Nutshell Comparison of PCI, PCI-X and PCI Express.

by Aleksey Tsalolikhin, 22 May 2006

Purpose: I looked at the different I/O bus standards to improve I/O performance of one of my systems. I wanted to figure out what's the next step up from PCI. Here is a summary of the standards.

Peripheral Component Interconnect, a bus for connecting peripheral devices (IC's or add-on cards) to motherboard.
The original standard. 33 MHz 32 bit bus, peak transfer rate 133 MB/s.
Variation on the original: the bus faster and wider and slightly different protocol.
PCI Express
Next generation architecture. Point to point topology, rather than a shared bus. Each point-to-point connection is called a "link", and a link is composed of "lanes". Each lane is composed of two lines, one upstream, one downstream. A single lane can transmit 2.5 Gbps in each direction; with a sustained transfer rate of 250 MB/s. You can have multiple lanes in a link. The multiples are 1x, 2x, 4x, 8x, and 16x. The more lanes you have, the longer the PCI Express slot. Lanes are fixed in the motherboard, you can't add or remove lanes.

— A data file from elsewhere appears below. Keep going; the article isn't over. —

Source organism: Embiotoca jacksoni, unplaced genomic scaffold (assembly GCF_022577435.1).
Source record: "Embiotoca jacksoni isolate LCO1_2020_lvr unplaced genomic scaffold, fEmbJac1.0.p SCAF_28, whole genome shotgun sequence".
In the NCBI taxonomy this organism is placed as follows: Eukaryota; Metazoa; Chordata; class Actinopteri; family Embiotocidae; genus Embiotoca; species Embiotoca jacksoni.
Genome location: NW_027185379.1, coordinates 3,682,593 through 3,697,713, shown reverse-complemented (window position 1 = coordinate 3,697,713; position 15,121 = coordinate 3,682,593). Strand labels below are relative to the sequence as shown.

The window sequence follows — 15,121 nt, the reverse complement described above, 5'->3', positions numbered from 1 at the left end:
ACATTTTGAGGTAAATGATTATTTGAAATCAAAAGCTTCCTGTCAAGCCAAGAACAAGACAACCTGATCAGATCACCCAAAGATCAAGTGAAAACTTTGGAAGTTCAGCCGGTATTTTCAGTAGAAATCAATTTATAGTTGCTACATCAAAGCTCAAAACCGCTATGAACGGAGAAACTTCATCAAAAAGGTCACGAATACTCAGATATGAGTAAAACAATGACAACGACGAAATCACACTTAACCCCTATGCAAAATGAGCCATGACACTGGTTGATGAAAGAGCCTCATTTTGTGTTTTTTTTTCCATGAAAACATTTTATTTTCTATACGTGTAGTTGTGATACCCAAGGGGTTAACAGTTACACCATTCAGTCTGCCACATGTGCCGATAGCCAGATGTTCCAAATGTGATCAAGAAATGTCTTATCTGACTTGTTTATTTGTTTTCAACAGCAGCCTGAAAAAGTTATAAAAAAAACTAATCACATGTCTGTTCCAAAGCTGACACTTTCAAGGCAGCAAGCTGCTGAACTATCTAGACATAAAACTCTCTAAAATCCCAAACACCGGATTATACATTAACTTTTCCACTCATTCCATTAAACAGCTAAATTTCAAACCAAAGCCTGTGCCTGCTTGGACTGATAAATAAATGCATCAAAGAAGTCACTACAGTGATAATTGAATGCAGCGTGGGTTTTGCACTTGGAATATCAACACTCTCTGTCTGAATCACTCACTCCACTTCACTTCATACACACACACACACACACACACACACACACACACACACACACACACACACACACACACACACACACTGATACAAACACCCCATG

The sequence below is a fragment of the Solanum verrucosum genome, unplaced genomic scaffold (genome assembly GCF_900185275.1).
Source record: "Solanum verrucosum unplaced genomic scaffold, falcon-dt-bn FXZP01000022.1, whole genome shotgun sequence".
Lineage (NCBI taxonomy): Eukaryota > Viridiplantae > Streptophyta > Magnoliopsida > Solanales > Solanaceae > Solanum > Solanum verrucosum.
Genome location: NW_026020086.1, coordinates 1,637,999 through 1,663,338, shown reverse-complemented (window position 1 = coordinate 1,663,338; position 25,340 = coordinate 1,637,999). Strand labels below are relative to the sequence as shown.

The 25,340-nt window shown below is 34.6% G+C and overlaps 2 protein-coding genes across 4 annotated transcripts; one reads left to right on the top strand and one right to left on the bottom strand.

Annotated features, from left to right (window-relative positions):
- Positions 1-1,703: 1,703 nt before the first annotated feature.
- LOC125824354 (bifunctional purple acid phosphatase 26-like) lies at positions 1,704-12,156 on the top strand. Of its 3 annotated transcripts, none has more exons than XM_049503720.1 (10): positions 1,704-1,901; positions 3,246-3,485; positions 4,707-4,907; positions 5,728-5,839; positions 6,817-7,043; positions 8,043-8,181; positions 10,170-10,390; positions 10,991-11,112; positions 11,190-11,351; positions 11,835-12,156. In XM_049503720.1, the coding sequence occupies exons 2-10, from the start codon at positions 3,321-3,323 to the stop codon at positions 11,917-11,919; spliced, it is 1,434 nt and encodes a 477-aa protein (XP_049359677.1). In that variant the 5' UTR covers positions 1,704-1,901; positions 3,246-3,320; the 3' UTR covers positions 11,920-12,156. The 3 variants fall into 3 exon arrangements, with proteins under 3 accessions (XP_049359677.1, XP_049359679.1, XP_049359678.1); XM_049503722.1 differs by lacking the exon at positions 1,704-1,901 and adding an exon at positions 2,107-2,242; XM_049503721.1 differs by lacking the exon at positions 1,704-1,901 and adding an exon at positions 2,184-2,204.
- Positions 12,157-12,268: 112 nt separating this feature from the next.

Signalling Bus Width Peak Transfer Rate (bytes)
PCI (original) 33 MHz 32 133 MB/s
PCI 33 MHz 64 266 MB/s
PCI 66 MHz 64 533 MB/s
PCI-X 133 MHz 64 1066 MB/s
PCI-X 2.0 266 MHz 64 2.133 GB/s
PCI-X 2.0 533 MHz 64 4.266 GB/s
PCI Express 1x n/a n/a 250 MB/s
PCI Express 4x n/a n/a 1 GB/s
PCI Express 8x n/a n/a 2 GB/s
PCI Express 16x n/a n/a 4 GB/s

Up to: Aleksey's tech notes